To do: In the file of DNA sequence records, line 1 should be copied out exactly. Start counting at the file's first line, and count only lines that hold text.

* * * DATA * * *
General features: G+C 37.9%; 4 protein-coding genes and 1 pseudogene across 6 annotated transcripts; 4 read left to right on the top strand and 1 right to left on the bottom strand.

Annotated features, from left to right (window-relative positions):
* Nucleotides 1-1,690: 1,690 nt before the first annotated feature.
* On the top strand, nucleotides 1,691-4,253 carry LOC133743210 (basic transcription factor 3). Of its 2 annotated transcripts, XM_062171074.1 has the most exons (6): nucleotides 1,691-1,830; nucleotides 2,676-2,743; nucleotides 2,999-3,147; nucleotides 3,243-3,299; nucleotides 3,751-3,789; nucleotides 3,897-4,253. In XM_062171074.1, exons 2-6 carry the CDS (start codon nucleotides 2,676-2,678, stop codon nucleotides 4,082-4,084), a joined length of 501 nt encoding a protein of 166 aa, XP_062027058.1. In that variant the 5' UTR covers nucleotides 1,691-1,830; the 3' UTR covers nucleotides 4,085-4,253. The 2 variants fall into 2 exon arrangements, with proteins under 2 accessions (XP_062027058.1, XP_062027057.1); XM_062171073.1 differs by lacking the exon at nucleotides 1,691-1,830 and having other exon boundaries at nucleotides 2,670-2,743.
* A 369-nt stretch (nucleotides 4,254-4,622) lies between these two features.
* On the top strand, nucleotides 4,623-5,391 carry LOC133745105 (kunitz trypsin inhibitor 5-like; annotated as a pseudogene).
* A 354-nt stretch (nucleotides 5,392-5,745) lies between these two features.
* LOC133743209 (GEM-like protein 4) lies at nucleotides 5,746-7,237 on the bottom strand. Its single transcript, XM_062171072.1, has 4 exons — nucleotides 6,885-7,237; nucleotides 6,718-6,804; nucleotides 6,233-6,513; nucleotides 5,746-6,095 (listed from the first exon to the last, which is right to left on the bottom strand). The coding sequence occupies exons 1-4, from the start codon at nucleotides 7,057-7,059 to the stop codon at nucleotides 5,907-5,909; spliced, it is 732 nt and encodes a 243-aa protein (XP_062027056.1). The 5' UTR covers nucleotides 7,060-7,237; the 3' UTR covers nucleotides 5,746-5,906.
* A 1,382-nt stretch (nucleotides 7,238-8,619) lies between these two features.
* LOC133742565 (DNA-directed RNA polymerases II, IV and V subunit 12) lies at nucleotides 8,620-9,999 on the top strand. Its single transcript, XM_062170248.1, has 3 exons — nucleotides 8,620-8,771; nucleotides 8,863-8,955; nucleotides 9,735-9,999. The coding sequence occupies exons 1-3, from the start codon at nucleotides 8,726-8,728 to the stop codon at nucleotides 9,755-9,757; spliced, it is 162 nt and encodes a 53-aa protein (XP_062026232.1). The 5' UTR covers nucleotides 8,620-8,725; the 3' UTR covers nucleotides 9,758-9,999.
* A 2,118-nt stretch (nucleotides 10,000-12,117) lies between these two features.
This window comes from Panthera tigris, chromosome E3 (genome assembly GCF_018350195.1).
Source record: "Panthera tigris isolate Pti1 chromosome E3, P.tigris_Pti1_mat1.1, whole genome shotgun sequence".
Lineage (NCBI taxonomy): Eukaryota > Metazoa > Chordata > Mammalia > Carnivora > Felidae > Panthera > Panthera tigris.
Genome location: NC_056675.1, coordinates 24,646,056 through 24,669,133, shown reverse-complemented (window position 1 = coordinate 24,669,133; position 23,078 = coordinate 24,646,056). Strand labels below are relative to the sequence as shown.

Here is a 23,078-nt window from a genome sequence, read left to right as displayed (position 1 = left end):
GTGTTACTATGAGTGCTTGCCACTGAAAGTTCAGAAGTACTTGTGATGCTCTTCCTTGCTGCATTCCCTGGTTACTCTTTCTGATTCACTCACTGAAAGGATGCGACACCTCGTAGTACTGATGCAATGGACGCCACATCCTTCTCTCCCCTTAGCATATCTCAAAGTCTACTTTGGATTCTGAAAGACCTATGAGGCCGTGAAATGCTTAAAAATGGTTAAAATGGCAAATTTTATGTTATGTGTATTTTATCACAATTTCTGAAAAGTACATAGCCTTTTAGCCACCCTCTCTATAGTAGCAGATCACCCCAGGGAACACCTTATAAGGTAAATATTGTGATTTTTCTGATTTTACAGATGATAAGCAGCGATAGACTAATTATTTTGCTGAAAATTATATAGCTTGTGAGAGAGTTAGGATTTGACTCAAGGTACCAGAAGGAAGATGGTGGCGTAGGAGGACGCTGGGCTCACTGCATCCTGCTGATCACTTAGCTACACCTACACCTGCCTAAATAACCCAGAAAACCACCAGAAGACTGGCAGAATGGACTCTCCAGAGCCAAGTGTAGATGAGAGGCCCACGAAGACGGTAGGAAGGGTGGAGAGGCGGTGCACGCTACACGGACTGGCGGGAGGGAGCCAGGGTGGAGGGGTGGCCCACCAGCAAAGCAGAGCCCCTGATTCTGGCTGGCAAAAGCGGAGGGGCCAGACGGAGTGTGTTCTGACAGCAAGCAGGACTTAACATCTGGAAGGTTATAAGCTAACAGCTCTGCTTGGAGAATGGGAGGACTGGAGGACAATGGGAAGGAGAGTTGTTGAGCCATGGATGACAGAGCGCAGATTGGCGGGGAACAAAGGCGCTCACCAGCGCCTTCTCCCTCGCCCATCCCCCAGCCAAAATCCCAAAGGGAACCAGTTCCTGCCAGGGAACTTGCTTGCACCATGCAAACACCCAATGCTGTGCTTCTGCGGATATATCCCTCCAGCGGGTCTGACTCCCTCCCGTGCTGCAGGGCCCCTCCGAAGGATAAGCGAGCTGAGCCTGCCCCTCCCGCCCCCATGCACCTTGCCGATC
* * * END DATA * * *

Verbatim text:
General features: G+C 37.9%; 4 protein-coding genes and 1 pseudogene across 6 annotated transcripts; 4 read left to right on the top strand and 1 right to left on the bottom strand.